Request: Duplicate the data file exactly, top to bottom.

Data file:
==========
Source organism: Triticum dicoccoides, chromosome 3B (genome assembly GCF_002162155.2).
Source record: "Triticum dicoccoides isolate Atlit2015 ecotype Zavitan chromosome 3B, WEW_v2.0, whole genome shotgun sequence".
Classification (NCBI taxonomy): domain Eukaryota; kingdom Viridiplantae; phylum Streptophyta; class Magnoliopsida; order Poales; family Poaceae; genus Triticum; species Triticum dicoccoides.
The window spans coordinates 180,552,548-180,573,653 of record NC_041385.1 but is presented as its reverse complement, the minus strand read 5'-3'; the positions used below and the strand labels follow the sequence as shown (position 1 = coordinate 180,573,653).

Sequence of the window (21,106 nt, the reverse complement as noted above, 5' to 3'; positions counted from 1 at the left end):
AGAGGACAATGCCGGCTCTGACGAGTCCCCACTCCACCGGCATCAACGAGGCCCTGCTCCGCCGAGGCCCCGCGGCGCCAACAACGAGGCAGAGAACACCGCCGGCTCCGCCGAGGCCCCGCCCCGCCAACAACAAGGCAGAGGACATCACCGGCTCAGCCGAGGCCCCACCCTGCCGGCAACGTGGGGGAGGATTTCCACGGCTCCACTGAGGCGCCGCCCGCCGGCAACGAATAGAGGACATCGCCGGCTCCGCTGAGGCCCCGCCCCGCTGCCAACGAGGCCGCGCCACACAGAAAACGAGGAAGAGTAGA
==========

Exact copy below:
Source organism: Triticum dicoccoides, chromosome 3B (genome assembly GCF_002162155.2).
Source record: "Triticum dicoccoides isolate Atlit2015 ecotype Zavitan chromosome 3B, WEW_v2.0, whole genome shotgun sequence".
Classification (NCBI taxonomy): domain Eukaryota; kingdom Viridiplantae; phylum Streptophyta; class Magnoliopsida; order Poales; family Poaceae; genus Triticum; species Triticum dicoccoides.
The window spans coordinates 180,552,548-180,573,653 of record NC_041385.1 but is presented as its reverse complement, the minus strand read 5'-3'; the positions used below and the strand labels follow the sequence as shown (position 1 = coordinate 180,573,653).

Sequence of the window (21,106 nt, the reverse complement as noted above, 5' to 3'; positions counted from 1 at the left end):
AGAGGACAATGCCGGCTCTGACGAGTCCCCACTCCACCGGCATCAACGAGGCCCTGCTCCGCCGAGGCCCCGCGGCGCCAACAACGAGGCAGAGAACACCGCCGGCTCCGCCGAGGCCCCGCCCCGCCAACAACAAGGCAGAGGACATCACCGGCTCAGCCGAGGCCCCACCCTGCCGGCAACGTGGGGGAGGATTTCCACGGCTCCACTGAGGCGCCGCCCGCCGGCAACGAATAGAGGACATCGCCGGCTCCGCTGAGGCCCCGCCCCGCTGCCAACGAGGCCGCGCCACACAGAAAACGAGGAAGAGTAGA